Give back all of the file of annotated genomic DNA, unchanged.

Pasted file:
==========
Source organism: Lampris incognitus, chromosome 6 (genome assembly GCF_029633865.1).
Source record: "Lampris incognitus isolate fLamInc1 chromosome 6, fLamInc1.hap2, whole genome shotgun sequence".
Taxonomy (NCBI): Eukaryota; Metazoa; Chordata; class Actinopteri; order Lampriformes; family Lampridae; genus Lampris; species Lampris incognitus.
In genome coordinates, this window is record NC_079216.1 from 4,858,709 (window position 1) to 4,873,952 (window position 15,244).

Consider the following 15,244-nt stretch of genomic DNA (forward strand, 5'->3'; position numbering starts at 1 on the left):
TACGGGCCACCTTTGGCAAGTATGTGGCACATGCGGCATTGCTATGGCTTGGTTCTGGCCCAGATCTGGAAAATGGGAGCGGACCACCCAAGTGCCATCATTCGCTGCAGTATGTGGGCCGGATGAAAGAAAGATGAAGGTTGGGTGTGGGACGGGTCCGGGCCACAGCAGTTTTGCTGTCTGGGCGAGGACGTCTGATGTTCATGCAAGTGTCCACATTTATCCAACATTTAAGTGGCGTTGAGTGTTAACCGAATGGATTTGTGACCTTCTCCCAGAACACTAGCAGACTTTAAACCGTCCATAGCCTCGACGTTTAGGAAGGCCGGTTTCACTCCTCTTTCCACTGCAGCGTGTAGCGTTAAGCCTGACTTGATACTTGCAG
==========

Source organism: Lampris incognitus, chromosome 6 (genome assembly GCF_029633865.1).
Source record: "Lampris incognitus isolate fLamInc1 chromosome 6, fLamInc1.hap2, whole genome shotgun sequence".
Taxonomy (NCBI): Eukaryota; Metazoa; Chordata; class Actinopteri; order Lampriformes; family Lampridae; genus Lampris; species Lampris incognitus.
In genome coordinates, this window is record NC_079216.1 from 4,858,709 (window position 1) to 4,873,952 (window position 15,244).

Consider the following 15,244-nt stretch of genomic DNA (forward strand, 5'->3'; position numbering starts at 1 on the left):
TACGGGCCACCTTTGGCAAGTATGTGGCACATGCGGCATTGCTATGGCTTGGTTCTGGCCCAGATCTGGAAAATGGGAGCGGACCACCCAAGTGCCATCATTCGCTGCAGTATGTGGGCCGGATGAAAGAAAGATGAAGGTTGGGTGTGGGACGGGTCCGGGCCACAGCAGTTTTGCTGTCTGGGCGAGGACGTCTGATGTTCATGCAAGTGTCCACATTTATCCAACATTTAAGTGGCGTTGAGTGTTAACCGAATGGATTTGTGACCTTCTCCCAGAACACTAGCAGACTTTAAACCGTCCATAGCCTCGACGTTTAGGAAGGCCGGTTTCACTCCTCTTTCCACTGCAGCGTGTAGCGTTAAGCCTGACTTGATACTTGCAG